Plastic Impacts on the Marine Environment

EDITOR’S NOTE: This article appeared in an earlier version of Plastic Free Times

The oft-quoted description of the Great Pacific Garbage Patch as a giant patch of garbage, “twice the size of Texas,” is an inaccurate conflation of facts that has been repeated one too many times. The truth of the matter is in fact far more disturbing. The use of disposable, single-use plastic items has effectively turned our oceans into plastic soup.  While it is true that not all marine garbage is plastic, current peer-reviewed research clearly indicates that plastic is the dominant material littering the ocean, and its proportion consistently varies between 60 and 80 percent of the total garbage in the ocean.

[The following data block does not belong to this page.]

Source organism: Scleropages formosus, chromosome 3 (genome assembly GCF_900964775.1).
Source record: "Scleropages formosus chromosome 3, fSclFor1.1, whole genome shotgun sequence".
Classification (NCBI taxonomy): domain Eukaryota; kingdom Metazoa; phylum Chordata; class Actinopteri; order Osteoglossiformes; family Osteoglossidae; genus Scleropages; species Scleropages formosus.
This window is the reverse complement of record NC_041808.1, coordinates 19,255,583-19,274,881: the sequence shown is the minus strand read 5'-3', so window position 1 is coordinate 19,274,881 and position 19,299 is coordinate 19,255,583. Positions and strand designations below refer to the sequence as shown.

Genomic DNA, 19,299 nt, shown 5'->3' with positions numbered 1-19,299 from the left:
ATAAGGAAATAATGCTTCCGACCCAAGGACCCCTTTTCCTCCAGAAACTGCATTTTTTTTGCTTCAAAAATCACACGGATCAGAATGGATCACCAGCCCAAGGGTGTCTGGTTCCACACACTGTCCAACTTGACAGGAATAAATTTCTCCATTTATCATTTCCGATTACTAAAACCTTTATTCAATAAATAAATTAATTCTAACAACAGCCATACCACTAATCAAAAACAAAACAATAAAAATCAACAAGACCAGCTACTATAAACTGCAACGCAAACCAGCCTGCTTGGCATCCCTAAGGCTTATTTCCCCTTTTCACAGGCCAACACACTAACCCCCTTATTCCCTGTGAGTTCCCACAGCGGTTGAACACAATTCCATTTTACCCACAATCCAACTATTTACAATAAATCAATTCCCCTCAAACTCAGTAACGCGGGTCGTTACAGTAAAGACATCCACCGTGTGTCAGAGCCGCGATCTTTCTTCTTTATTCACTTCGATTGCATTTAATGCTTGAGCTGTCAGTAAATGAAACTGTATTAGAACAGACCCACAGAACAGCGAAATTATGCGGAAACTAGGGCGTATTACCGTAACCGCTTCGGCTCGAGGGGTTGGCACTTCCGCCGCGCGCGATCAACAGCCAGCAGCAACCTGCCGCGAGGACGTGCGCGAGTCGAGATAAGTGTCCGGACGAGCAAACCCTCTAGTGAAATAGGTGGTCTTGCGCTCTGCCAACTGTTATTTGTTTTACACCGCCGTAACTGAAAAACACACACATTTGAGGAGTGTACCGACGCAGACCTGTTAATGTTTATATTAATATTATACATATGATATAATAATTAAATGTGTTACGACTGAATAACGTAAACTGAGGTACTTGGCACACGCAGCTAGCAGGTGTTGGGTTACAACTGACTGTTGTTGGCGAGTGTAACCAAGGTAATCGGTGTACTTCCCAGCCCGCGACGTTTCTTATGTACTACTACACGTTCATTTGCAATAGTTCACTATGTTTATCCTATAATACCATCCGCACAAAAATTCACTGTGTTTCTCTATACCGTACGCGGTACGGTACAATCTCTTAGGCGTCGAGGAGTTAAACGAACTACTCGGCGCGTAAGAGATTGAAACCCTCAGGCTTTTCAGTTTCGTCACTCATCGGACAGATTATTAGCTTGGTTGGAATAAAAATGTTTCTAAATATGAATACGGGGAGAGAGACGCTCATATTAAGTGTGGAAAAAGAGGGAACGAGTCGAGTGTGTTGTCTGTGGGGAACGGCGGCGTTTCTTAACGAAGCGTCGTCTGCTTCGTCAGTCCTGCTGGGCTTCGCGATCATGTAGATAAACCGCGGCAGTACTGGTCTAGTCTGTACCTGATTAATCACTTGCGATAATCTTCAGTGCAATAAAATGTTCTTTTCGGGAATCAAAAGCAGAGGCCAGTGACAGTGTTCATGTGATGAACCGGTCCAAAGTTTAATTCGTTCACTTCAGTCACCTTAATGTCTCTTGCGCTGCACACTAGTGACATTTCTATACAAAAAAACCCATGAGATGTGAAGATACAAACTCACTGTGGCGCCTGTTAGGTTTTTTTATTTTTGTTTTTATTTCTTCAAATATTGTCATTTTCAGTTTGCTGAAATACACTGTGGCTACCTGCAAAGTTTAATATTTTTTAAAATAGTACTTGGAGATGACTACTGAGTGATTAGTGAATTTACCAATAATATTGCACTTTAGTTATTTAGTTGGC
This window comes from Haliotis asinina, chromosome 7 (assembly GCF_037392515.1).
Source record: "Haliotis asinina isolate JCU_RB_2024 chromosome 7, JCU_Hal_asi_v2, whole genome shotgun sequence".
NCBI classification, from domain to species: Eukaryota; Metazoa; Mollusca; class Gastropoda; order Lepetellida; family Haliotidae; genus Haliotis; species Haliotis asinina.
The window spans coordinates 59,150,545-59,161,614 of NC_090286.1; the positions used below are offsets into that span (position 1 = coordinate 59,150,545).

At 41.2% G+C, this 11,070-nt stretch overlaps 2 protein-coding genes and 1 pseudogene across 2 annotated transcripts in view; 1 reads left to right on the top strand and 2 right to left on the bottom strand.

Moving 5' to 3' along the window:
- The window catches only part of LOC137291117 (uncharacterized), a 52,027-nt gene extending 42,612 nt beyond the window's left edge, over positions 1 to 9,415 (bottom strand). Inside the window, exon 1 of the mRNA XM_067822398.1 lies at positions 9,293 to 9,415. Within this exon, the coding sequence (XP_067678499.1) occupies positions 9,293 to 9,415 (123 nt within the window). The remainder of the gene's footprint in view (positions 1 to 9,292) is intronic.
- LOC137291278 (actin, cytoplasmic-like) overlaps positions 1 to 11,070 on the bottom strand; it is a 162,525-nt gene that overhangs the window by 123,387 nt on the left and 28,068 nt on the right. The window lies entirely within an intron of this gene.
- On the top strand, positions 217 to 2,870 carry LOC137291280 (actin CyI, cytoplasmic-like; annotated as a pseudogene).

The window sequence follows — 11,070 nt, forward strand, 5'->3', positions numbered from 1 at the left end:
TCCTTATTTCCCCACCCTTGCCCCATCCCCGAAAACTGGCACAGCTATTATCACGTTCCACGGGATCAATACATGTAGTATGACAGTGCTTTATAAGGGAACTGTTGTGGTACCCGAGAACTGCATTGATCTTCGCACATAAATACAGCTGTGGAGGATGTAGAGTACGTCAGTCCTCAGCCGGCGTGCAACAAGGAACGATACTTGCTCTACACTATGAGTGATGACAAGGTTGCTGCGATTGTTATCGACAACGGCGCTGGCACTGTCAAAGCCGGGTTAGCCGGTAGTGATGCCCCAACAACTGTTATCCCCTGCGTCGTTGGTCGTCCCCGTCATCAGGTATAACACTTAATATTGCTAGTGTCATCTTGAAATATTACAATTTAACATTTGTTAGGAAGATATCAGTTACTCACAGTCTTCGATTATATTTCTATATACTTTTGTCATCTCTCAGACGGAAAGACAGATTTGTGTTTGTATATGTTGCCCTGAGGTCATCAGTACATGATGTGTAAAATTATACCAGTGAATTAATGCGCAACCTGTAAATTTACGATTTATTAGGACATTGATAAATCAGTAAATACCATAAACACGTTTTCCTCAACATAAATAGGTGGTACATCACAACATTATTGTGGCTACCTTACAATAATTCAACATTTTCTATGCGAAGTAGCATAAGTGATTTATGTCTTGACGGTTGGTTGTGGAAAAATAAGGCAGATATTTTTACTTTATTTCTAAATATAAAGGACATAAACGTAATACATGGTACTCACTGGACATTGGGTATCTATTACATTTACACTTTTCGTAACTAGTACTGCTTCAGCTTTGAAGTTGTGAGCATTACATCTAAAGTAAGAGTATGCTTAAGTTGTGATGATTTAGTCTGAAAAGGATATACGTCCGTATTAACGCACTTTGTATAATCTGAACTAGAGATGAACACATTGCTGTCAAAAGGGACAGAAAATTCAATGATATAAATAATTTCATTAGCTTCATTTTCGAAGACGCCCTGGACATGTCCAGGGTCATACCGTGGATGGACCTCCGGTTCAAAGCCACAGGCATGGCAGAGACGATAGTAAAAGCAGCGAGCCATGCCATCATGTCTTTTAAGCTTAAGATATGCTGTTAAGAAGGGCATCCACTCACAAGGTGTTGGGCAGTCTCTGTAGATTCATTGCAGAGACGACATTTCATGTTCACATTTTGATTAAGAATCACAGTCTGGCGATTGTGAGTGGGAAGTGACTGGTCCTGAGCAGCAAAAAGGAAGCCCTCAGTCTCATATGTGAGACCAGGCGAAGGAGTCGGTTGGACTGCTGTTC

Marine research organization 5 Gyres has found a high concentration of both discernible bits of plastic and less obvious, but arguably more dangerous, plasticizing chemicals in all of the world’s five primary ocean gyres. Gyres are large, slow-moving currents that act as giant whirlpools in the world’s oceans.

Impact on Marine Mammals and Sea Birds